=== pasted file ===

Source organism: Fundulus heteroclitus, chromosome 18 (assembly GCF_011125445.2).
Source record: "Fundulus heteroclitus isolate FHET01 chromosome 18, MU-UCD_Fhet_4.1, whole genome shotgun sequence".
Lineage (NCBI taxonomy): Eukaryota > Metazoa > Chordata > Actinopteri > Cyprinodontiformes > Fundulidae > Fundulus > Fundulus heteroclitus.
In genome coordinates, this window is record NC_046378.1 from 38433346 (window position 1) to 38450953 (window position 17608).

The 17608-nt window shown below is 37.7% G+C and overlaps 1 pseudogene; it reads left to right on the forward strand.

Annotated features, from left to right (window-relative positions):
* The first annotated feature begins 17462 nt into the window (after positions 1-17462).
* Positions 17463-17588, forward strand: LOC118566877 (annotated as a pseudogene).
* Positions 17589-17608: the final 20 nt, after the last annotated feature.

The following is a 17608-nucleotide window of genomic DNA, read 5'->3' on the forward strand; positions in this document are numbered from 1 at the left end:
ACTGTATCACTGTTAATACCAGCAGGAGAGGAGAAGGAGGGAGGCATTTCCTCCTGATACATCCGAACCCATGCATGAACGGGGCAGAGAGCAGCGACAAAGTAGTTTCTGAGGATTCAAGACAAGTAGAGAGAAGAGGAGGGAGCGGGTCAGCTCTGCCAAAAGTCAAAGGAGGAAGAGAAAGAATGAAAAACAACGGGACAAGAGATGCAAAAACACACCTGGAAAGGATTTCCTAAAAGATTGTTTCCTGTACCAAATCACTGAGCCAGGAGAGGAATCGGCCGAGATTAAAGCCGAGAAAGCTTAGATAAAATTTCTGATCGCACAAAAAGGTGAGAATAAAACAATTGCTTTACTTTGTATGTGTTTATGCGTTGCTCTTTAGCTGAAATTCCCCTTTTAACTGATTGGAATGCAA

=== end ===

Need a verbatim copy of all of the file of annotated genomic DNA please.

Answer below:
Source organism: Fundulus heteroclitus, chromosome 18 (assembly GCF_011125445.2).
Source record: "Fundulus heteroclitus isolate FHET01 chromosome 18, MU-UCD_Fhet_4.1, whole genome shotgun sequence".
Lineage (NCBI taxonomy): Eukaryota > Metazoa > Chordata > Actinopteri > Cyprinodontiformes > Fundulidae > Fundulus > Fundulus heteroclitus.
In genome coordinates, this window is record NC_046378.1 from 38433346 (window position 1) to 38450953 (window position 17608).

The 17608-nt window shown below is 37.7% G+C and overlaps 1 pseudogene; it reads left to right on the forward strand.

Annotated features, from left to right (window-relative positions):
* The first annotated feature begins 17462 nt into the window (after positions 1-17462).
* Positions 17463-17588, forward strand: LOC118566877 (annotated as a pseudogene).
* Positions 17589-17608: the final 20 nt, after the last annotated feature.

The following is a 17608-nucleotide window of genomic DNA, read 5'->3' on the forward strand; positions in this document are numbered from 1 at the left end:
ACTGTATCACTGTTAATACCAGCAGGAGAGGAGAAGGAGGGAGGCATTTCCTCCTGATACATCCGAACCCATGCATGAACGGGGCAGAGAGCAGCGACAAAGTAGTTTCTGAGGATTCAAGACAAGTAGAGAGAAGAGGAGGGAGCGGGTCAGCTCTGCCAAAAGTCAAAGGAGGAAGAGAAAGAATGAAAAACAACGGGACAAGAGATGCAAAAACACACCTGGAAAGGATTTCCTAAAAGATTGTTTCCTGTACCAAATCACTGAGCCAGGAGAGGAATCGGCCGAGATTAAAGCCGAGAAAGCTTAGATAAAATTTCTGATCGCACAAAAAGGTGAGAATAAAACAATTGCTTTACTTTGTATGTGTTTATGCGTTGCTCTTTAGCTGAAATTCCCCTTTTAACTGATTGGAATGCAA